10 Facts About the Saint Bernard: The Alps’ Giant Breed

St. Bernards were bred for rescue missions in the snowy Alps, but today they’ve become lovable family pets. Let’s learn all about these Swiss Saints with 10 intriguing facts.

Apr 22, 2024By Lisa Szymanski
facts about the saint bernard

If there were ever a dog that embodied power and fearlessness with intelligence and friendliness, it would be the Saint Bernard. Many people are intimidated by their enormous size, but truth be told, Saint Bernards are best described as giant lap dogs. Hailing from the Italian and Swiss Alps, this working breed would rescue mountaineers trapped in the snow. Today, much like their famous predecessors, the St. Bernard has become a much-loved family dog. From their avalanche rescues to their personalities, let’s learn all about this magnificent breed.

1. St. Bernards Performed Rescue Missions in the Alps

st bernard with barrel around the neck
The iconic barrel contained a remedy to warm cold travelers.

It all started in the 11th century when Bernard du Mont-Joux established the St. Bernard Hospice in the Swiss Alps. The hospice was located close to the treacherous Great Bernard Mountain Pass to assist pilgrims who were trapped in the snow. Saint Bernards arrived at the facility in the 1600s to protect the resident monks but ended up helping travellers who became lost along the way.

These dogs would go on to track people hidden in the ice and snow. They covered hypothermic victims with their bodies and carried brandy or rum in the canisters around their necks to warm them. Right up until the 1800s, Saint Bernards went as far as protecting Napoleon’s soldiers from the frigid temperatures as they crossed the mountain pass.

2. Barry Saved the Lives of 40 People in the Alps

Barry the Saint Bernard at Museum
A statue of Barry the Saint Bernard at the Natural History Museum in Switzerland.

Barry, the alpine Saint Bernard, deserves a special mention as far as intelligence and devotion go. He’s a Swiss hero who is well known for rescuing a young boy who was found freezing in an icy cave in the 1800s. Barry nudged the boy until he climbed onto the dog’s back and returned to the safety of the hospice. Today, the Saint Bernard is a national emblem in Switzerland and has earned the motto, “Nobleness, devotion, and sacrifice.”

By the late 1800s, the breed had rescued over 2000 people, and 40 of those travellers were saved by Barry. He lived at the monastery for 12 years, compared to the 8 to 10-year lifespan of the modern Saint Bernard. Today, you’ll find a statue of Barry at the Berne Natural History Museum as a tribute to the heroism of these Swiss Alpine dogs.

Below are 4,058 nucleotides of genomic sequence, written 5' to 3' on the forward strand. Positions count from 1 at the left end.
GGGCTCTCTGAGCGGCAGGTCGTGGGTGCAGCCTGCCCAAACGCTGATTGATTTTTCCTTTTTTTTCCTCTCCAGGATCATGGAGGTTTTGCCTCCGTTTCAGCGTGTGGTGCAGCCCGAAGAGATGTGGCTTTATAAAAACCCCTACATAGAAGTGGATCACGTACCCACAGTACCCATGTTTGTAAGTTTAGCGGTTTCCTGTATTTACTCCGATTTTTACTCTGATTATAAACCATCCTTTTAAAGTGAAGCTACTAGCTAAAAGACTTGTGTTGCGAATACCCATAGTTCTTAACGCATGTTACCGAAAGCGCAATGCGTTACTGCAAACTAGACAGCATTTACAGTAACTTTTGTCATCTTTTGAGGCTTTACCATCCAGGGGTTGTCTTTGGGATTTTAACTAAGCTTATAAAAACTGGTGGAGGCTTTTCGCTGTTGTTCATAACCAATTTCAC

3. Saint Bernards Weren’t Always Heavy Dogs

saint bernard eating a treat
Modern Saint Bernards are giant breed dogs.

You might be wondering how the St. Bernard got its tremendous size. These mountain dogs were bred from large Molosser breeds known for their broad chests, muscular legs, and incredible strength. This included the great Pyrenees, English mastiffs, Tibetan mastiffs, Bernese mountain dogs, and even Great Danes. However, the earliest Saint Bernards only weighed around 90 lbs, compared to the 180 lb specimens we know and love today.

At the time of Barry’s rescue missions, he weighed 99 lbs. The Saint Bernards of the 18th and 19th centuries were strong yet light enough to trudge through the snow. However, the idea behind breeding heavier dogs was to haul people out of dangerous snow-covered paths. Unfortunately, the larger Saints couldn’t perform rescue duties because they struggled to keep up with the steep and winding mountain paths.

In terms of physical appearance, you’ll find long-haired and short-haired St. Bernards with no difference in personality or behavior. These avalanche dogs are easily identified by their dark masks, droopy eyes, and patchy body markings. There are 9 coat colors officially recognized by the AKC, including orange and white, brown, and white, and red and white.

4. Alpine Dogs Have Special Grooming Needs

wet saint bernard
Saint Bernards benefit from regular baths and brushes.

The long-haired Saint Bernard requires a fair amount of grooming because of their double coat. These working dogs need to be regularly brushed to remove loose hair because they shed so frequently. A simple brush will help to maintain the condition of their coats and skin, and it will prevent tangled or matted hair. If you are interested in a big dog breed that doesn’t shed too much, sadly, the Saint Bernard is not the best choice. If you don’t stay on top of their grooming, you’ll find clumps of hair all over your house. You’ll need special brushes and de-shedding tools to manage the shedding hair as they blow their coats before summer.

5. The St. Bernard has a Gentle Soul

baby hugging a saint bernard dog
Saint Bernards love children.

Goofy, gentle, and brave are a few words that I would use to describe the St. Bernard. It’s hard to believe that such a menacing-looking dog has a heart of gold, but this large breed is incredibly friendly. They are so friendly that you’ve got to be more concerned about children accidentally hurting them by pulling, tugging, or pinching them. These hefty dogs are very tolerant and patient, which is why they make such a great choice for families.